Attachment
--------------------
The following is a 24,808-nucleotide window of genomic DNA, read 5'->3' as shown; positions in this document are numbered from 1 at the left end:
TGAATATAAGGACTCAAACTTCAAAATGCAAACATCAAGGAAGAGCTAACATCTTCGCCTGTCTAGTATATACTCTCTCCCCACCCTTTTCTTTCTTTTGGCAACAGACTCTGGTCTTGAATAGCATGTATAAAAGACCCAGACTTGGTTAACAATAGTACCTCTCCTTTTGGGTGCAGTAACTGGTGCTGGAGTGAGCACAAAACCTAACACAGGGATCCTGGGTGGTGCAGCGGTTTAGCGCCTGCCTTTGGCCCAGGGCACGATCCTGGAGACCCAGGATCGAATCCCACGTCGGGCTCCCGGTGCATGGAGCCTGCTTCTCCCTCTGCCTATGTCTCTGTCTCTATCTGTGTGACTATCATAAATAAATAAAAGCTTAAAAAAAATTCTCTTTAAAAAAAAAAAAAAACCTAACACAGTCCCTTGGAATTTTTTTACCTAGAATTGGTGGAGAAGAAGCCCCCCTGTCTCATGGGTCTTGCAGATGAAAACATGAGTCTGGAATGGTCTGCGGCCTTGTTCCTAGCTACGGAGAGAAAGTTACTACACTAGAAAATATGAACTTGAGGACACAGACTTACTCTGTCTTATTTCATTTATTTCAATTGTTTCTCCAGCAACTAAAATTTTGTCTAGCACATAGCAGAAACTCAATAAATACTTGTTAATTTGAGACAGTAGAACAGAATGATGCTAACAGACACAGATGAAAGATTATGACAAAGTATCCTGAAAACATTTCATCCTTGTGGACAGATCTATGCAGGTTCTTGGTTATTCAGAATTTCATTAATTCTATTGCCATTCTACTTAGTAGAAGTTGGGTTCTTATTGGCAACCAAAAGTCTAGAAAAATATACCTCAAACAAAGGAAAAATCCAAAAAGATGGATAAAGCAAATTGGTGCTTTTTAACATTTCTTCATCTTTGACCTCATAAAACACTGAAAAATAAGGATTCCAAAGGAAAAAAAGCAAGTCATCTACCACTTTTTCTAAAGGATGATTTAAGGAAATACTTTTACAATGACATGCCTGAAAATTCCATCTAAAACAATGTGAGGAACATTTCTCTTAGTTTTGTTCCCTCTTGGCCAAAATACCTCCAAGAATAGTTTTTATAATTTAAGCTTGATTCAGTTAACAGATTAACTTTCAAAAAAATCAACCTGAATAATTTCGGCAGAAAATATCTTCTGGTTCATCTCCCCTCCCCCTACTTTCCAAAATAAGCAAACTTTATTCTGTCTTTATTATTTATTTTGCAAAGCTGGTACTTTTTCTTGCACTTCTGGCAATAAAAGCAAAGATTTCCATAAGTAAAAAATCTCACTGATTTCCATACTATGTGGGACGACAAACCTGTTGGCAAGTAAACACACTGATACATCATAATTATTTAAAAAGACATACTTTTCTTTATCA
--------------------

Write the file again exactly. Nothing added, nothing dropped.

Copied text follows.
The following is a 24,808-nucleotide window of genomic DNA, read 5'->3' as shown; positions in this document are numbered from 1 at the left end:
TGAATATAAGGACTCAAACTTCAAAATGCAAACATCAAGGAAGAGCTAACATCTTCGCCTGTCTAGTATATACTCTCTCCCCACCCTTTTCTTTCTTTTGGCAACAGACTCTGGTCTTGAATAGCATGTATAAAAGACCCAGACTTGGTTAACAATAGTACCTCTCCTTTTGGGTGCAGTAACTGGTGCTGGAGTGAGCACAAAACCTAACACAGGGATCCTGGGTGGTGCAGCGGTTTAGCGCCTGCCTTTGGCCCAGGGCACGATCCTGGAGACCCAGGATCGAATCCCACGTCGGGCTCCCGGTGCATGGAGCCTGCTTCTCCCTCTGCCTATGTCTCTGTCTCTATCTGTGTGACTATCATAAATAAATAAAAGCTTAAAAAAAATTCTCTTTAAAAAAAAAAAAAAACCTAACACAGTCCCTTGGAATTTTTTTACCTAGAATTGGTGGAGAAGAAGCCCCCCTGTCTCATGGGTCTTGCAGATGAAAACATGAGTCTGGAATGGTCTGCGGCCTTGTTCCTAGCTACGGAGAGAAAGTTACTACACTAGAAAATATGAACTTGAGGACACAGACTTACTCTGTCTTATTTCATTTATTTCAATTGTTTCTCCAGCAACTAAAATTTTGTCTAGCACATAGCAGAAACTCAATAAATACTTGTTAATTTGAGACAGTAGAACAGAATGATGCTAACAGACACAGATGAAAGATTATGACAAAGTATCCTGAAAACATTTCATCCTTGTGGACAGATCTATGCAGGTTCTTGGTTATTCAGAATTTCATTAATTCTATTGCCATTCTACTTAGTAGAAGTTGGGTTCTTATTGGCAACCAAAAGTCTAGAAAAATATACCTCAAACAAAGGAAAAATCCAAAAAGATGGATAAAGCAAATTGGTGCTTTTTAACATTTCTTCATCTTTGACCTCATAAAACACTGAAAAATAAGGATTCCAAAGGAAAAAAAGCAAGTCATCTACCACTTTTTCTAAAGGATGATTTAAGGAAATACTTTTACAATGACATGCCTGAAAATTCCATCTAAAACAATGTGAGGAACATTTCTCTTAGTTTTGTTCCCTCTTGGCCAAAATACCTCCAAGAATAGTTTTTATAATTTAAGCTTGATTCAGTTAACAGATTAACTTTCAAAAAAATCAACCTGAATAATTTCGGCAGAAAATATCTTCTGGTTCATCTCCCCTCCCCCTACTTTCCAAAATAAGCAAACTTTATTCTGTCTTTATTATTTATTTTGCAAAGCTGGTACTTTTTCTTGCACTTCTGGCAATAAAAGCAAAGATTTCCATAAGTAAAAAATCTCACTGATTTCCATACTATGTGGGACGACAAACCTGTTGGCAAGTAAACACACTGATACATCATAATTATTTAAAAAGACATACTTTTCTTTATCA